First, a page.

RE: Religion and Government

William Kitchen (
Wed, 16 Apr 1997 00:00:01 +0000

> From: "Laws, David" <>
> In the US 50% of all traffic deaths involves at least one driver having
> an 'illegal' BAC. This is appealed to in the courts and legislatures.
> This TOTALLY assumes you can't add and deduce you're as likely to be
> killed by a sober driver as one who has been drinking! ...

That's true, but unless half the drivers on the road at any given
time are legally drunk, the 50% statistic still shows that a drunk
driver is much more dangerous than a sober one. That is with all
else being equal, of course, but I'm not arguing that intoxication is
the ONLY thing that can cause hazardous driving. Granted, I don't
have a statistic for how many drivers are legally drunk at any given
moment. But 50%? I doubt that 50% of the population gets drunk
even once a week, let alone having 50% drunk at all times.

> (I'm sure there
> IS a percentage of traffic deaths due solely to drinking, but it is
> nowhere near 50%.) In other words, according to the statistics it's
> 'How you drive more than what you imbibe' because if you drive like an
> idiot sober you'll drive like an idiot after drinking. .....

Huh? Are you actually proposing that intoxication doesn't impair
mental function? Why the heck do people get drunk in the first

> However,
> EVERYONE who drinks and drives is considered a criminal, even though YOU
> might be safer on the road with a BAC of .1 over some fool who
> disreguards all common sense and drives aggressively (and WILL
> eventually kill someone) and has a BAC of .00.

IMHO, everyone who drinks and drives IS a criminal, whether they
actually cause an accident or not. The crime is in seriously and
unnecessarily endangering the lives of others. The only thing that
seperates the drunk driver who kills someone from the one who
doesn't is pure dumb luck.

I do agree that driving while intoxicated isn't any more criminal
than driving while stupid, but that comparison doesn't make drunk
driving any less of a problem. I suppose that ethically, driving
while stupid should be just as illegal and punishable as driving
drunk. But unfortunately, it comes down to the purely practical
problem that stupidity is a much more difficult thing to measure
objectively. Although it could be argued that blood alcohol level
while behind the wheel is in itself one fairly good objective
indicator of stupidity.

> drinking! How logical is that? It's the emotion of the 'evil
> drunk driver' that encourages such law. Remember, logic has no
> bearing. We have been appealed to emotionally that drinking causes
> death when the statistics themselves prove it's driving habits (US
> anyway).

Of course the problem is driving habits, but are driving habits not
affected by drunkennes?

Consider this:

1. Driving while intoxicated is significantly more dangerous than
not, and therefore can be considered negligent.

2. Drunk drivers endanger more lives than just their own. Therefore,
laws against drunk driving can't be written off as just protecting
people from themselves.

3. The purpose of law is not just to get revenge on those who do
harm. It is also to serve as a deterrent to prevent people from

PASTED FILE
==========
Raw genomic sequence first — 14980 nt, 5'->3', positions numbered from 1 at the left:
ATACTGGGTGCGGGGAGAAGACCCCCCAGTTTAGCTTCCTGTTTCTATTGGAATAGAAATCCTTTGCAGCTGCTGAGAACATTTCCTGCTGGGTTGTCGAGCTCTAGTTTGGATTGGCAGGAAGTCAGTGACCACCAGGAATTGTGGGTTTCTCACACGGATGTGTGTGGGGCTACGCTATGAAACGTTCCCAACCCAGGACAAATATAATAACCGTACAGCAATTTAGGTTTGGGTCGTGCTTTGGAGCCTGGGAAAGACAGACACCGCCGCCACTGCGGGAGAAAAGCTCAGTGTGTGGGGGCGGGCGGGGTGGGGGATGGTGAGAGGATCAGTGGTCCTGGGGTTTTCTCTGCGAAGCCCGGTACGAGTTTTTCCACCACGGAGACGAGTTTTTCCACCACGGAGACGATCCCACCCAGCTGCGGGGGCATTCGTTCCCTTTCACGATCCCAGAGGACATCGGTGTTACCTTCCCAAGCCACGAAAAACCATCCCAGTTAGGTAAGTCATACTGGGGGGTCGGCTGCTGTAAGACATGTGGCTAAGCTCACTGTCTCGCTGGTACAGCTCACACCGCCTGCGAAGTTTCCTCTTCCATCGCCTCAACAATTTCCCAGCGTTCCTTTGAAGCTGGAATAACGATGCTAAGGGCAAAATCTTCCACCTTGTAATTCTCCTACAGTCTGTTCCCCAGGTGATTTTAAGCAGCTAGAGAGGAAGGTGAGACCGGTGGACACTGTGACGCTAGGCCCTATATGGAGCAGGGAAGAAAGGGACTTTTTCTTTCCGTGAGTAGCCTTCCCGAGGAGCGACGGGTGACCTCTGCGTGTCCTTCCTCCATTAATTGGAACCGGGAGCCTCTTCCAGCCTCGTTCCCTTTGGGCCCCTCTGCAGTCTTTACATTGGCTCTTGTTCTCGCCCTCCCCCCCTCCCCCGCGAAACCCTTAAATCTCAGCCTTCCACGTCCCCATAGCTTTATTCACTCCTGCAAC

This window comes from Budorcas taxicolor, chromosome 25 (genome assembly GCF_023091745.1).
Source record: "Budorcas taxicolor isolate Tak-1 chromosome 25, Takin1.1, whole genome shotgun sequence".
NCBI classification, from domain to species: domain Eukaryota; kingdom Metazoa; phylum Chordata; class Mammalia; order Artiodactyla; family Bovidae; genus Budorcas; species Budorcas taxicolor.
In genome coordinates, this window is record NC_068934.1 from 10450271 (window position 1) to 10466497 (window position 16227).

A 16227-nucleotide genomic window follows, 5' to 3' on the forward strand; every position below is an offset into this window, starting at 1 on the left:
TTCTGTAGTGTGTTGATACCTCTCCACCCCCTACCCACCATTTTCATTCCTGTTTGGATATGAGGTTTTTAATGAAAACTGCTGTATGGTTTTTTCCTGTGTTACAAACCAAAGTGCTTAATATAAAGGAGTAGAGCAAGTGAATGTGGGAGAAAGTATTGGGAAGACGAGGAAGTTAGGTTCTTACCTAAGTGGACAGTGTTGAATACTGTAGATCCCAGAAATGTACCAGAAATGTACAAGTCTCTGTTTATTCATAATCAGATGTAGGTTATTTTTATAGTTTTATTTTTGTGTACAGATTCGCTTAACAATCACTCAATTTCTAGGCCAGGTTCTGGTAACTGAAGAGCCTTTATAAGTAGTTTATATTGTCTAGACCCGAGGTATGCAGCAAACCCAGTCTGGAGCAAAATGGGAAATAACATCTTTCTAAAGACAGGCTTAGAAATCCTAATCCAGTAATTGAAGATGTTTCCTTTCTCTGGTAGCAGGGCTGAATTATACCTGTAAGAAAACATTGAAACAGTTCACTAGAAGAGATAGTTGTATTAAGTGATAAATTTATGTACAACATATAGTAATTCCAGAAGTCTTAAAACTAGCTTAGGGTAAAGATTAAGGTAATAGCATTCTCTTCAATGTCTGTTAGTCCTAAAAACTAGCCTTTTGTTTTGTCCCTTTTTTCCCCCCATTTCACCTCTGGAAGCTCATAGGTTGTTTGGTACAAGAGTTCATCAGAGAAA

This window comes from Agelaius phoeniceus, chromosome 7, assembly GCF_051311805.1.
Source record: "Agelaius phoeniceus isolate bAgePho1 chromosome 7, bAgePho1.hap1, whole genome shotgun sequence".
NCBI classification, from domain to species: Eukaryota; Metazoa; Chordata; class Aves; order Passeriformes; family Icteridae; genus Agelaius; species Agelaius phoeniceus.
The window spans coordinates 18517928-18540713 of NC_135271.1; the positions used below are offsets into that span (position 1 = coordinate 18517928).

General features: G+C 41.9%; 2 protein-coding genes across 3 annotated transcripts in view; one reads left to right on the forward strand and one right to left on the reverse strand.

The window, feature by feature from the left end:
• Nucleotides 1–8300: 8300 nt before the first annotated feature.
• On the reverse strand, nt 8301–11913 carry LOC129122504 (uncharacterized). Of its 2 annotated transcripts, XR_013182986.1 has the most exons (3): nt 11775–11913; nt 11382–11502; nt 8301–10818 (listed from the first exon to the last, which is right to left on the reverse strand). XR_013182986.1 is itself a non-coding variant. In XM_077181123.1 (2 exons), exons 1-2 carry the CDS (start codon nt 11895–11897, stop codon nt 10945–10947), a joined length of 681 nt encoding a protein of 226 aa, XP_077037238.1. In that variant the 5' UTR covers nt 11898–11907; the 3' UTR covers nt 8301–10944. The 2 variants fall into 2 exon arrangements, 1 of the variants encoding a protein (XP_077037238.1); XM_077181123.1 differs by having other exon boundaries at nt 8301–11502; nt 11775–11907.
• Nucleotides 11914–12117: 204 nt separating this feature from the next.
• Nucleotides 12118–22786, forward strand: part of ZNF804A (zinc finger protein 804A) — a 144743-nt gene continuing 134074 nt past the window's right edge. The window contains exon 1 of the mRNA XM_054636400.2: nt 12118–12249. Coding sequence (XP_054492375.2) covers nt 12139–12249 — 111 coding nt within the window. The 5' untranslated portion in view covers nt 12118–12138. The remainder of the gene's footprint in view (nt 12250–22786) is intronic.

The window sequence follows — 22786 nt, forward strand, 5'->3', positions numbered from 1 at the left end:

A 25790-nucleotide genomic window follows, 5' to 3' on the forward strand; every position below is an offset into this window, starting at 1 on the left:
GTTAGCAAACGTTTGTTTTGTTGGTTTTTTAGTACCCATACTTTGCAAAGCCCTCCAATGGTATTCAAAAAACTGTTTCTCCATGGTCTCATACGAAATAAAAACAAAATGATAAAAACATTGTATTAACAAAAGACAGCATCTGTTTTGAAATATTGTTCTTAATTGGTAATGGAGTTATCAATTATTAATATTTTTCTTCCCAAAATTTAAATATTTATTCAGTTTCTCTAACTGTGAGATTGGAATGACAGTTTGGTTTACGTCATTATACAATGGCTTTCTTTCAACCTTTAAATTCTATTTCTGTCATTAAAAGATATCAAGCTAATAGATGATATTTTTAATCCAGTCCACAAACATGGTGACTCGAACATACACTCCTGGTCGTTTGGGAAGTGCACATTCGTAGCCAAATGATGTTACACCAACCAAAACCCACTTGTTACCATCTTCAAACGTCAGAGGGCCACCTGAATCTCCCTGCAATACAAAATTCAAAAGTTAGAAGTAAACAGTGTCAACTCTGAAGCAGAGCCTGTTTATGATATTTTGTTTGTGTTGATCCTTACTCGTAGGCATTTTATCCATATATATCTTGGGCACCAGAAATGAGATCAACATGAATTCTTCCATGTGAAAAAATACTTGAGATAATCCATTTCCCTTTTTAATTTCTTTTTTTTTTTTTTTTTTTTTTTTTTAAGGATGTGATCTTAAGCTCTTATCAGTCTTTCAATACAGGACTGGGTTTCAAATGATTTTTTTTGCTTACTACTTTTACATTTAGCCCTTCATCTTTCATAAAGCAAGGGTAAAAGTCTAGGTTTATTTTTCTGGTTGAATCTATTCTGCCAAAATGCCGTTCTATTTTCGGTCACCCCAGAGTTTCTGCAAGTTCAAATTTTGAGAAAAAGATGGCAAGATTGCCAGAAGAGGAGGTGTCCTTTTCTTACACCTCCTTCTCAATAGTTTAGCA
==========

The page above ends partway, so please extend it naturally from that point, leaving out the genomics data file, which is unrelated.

doing harm in the first place. To that end, penalizing people for
negligent behaviour is quite reasonable, even if no harm has yet
occurred. Of course, this kind of deterrent will only work for
reasonably sensible people. Unreasonable senseless people will
commit the crime anyway, and will end up being penalized. Seems
like a pretty good arrangement to me.

The point of all that being that drunk driving laws are easily
defensible with no appeal to emotion. It seems to me that your
objection to those laws is itself an appeal to emotion rather than
reason. Painting a picture of the big bad government vs. the
innocent free citizen. Hardly a convincing picture when that citizen
is drunkenly cruising the streets putting everyone at risk.

One of the few truly rational arguments against drunk driving laws
is that just letting 'em drive drunk will allow natural selection to
do its work and prevent a few morons from breeding. I don't think
DWI laws really defeat that though. They just make it a bit more
selective in that it requires that one not only be stupid enough to
drink & drive, but that one also be stupid enough to do it even
though he/she can face legal penalties even if he/she is fortunate
enough to not be a member of that "someone else" group of people
that bad things always happen to.

> I guess US citizens will only understand this when it's illegal
> (AGAIN) to consume alcohol and 100% of all traffic deaths are due
> to sober drivers who drive like idiots, or we realise the reduction
> of traffic deaths is due more to the fact that automobiles
> themselves are safer and are the major cause of reduced deaths
> rather than a criminalization of drinking.

Hmm. The old "Where does it end?" or "If it goes this far why not
further?" deception. Given a bit of thought, the answer is pretty

Where does it end? It ends with tasks in which inebriation
causes a clear danger to others.

Why will it not go further? Because drunk driving laws aren't about
the "sinfulness" of alcoholic beverages. It's about negligent
behavior that threatens lives.

Connecting drunk driving laws with prohibition just doesn't work.

                                        William Kitchen

The future is ours to create.